by John Stassek
A BRIEF EXPLANATION
Six years ago I stopped at a Barnes and Noble bookstore to do a little browsing and kill some time. That was one of the biggest mistakes I’ve ever made. I picked up a copy of The Long Emergency. Up until that time I’d never heard of peak oil. James Howard Kunstler set the stage for what was to become a long, lonely and depressing weekend. I bought the book, went home and discovered the LATOC website (lifeaftertheoilcrash.net). My life divided itself into two parts that weekend: Before I Knew, and After I Found Out. I spent the next few years in a serious state of depression, wishing I could go back to the Before I Knew days. Two years ago I found Nature Bats Last. Guy’s “The End of Civilization and the Extinction of Humanity” was the first essay I read. I followed that little beauty with John Rember’s “A Few Rocks from the Box: A Meditation.” My world view shook with the revelation peak oil may be our only hope to save us from anthropogenic global warming.
What follows is common knowledge for most of you. It’s intended for those readers who have just started this mental roller coaster. Six years ago I wish I’d had someone to talk to, or at least reassurance that I was not alone in my deep despair. Many of the essays and comments on this website focus on what we should be doing to prepare for whatever is coming. I’ve tried to condense some of that. It’s not meant to be all encompassing, but I hope it may prove to be helpful as a starting point. Perhaps you’d like to share how you became aware, how you discovered this website, and advice you’d like to pass along to those just beginning this odyssey. I truly believe we are facing a long and difficult journey. Many paths beckon. The only path that makes sense to me is the one we travel together.
SO NOW WHAT DO YOU DO?
Okay. You’ve become aware that you live on a finite planet. You’ve tried to find a logical way out of peak oil, global warming, overpopulation and an economic system that requires infinite growth. But no luck. That sick feeling in the pit of your stomach means you’re beginning to understand the implications of the difficult journey you face. So now what do you do?
First: Remember you’re not alone. And what you are feeling is normal. Others have already started on this journey and will welcome you. Nature Bats Last is a good place to meet them. In the Archives Section you’ll find over 300 essays with attendant comments that have been written over the past six years. These essays and comments will serve you well, and you’ll come to regard the writers as a part of your family, only more so because, unlike most of the members of your own family, these people actually understand and have gone through what you are only beginning to experience. And there are countless website links and references sprinkled throughout that will add to and enrich your education.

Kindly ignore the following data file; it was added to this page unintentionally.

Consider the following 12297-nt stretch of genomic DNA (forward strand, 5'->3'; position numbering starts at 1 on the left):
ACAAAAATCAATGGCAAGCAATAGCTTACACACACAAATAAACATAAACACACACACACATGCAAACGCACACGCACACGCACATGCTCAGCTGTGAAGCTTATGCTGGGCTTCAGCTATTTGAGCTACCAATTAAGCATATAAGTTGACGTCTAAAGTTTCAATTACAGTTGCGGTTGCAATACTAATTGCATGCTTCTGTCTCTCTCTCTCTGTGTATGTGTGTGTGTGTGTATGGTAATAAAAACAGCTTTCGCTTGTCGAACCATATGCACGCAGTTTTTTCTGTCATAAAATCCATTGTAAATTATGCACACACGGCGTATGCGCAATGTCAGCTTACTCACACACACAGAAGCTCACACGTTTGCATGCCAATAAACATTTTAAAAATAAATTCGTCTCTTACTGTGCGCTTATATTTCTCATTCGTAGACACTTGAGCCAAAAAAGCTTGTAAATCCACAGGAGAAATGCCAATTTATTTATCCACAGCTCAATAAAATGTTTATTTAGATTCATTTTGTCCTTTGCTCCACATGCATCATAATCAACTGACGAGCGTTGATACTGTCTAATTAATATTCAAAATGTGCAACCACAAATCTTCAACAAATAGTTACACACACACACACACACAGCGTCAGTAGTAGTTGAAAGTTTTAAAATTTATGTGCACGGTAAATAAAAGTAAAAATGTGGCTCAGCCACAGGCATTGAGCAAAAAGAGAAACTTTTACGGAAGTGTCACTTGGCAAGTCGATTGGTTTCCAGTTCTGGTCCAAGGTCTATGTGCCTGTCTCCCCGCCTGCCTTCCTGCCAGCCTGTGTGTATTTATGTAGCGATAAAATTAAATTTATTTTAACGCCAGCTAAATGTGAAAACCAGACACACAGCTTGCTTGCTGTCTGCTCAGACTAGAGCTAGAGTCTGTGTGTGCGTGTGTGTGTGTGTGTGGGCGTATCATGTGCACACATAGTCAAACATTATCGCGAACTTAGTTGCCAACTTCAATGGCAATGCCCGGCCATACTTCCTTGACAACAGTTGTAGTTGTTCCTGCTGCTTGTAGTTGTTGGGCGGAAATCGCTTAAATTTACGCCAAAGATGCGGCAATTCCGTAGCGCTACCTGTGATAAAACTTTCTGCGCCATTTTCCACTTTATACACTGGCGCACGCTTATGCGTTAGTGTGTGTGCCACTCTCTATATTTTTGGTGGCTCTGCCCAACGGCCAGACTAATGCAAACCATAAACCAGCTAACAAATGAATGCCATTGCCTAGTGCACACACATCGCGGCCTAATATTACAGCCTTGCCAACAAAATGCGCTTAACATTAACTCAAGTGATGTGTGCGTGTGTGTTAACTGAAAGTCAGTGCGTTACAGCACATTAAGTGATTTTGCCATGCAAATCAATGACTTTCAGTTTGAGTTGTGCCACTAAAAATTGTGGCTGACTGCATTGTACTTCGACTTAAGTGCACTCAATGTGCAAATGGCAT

Second: Think of this period in your life as the calm before the storm. You have the opportunity to do some things now that may help you and your family in the future, things that may not be possible later on. But there are a number of paths available. Which path makes the most sense? Only you can decide. Here are a few examples:
Business as usual has two paths:
Denial: Simply disbelieve, ignore or pretend you never heard about this. An easy path, but dangerous because you’re wasting the opportunity to make changes in your life now that may help you down the road, and you will likely regret that someday. And it will nag at you.
Acceptance/Resignation: You believe there is nothing you can do. Unfold the lawn chair, pop the popcorn, open a beer and enjoy the show. Live your life as you have been, for as long as you can, and don’t worry, be happy. This route is similar to denial: easy but dangerous.
Taking action has many paths:
Survivalist/Bunker Down: Move to a defensible position, keep a low profile and prep like crazy. Hope the chaos that comes from a breakdown in civil society does not touch you. Problem is, it’s hard to keep a secret, and every defense can be overcome, especially one with only a few defenders. Twenty-foot-thick castle walls built atop mountains or behind moats have been breached. Read your history.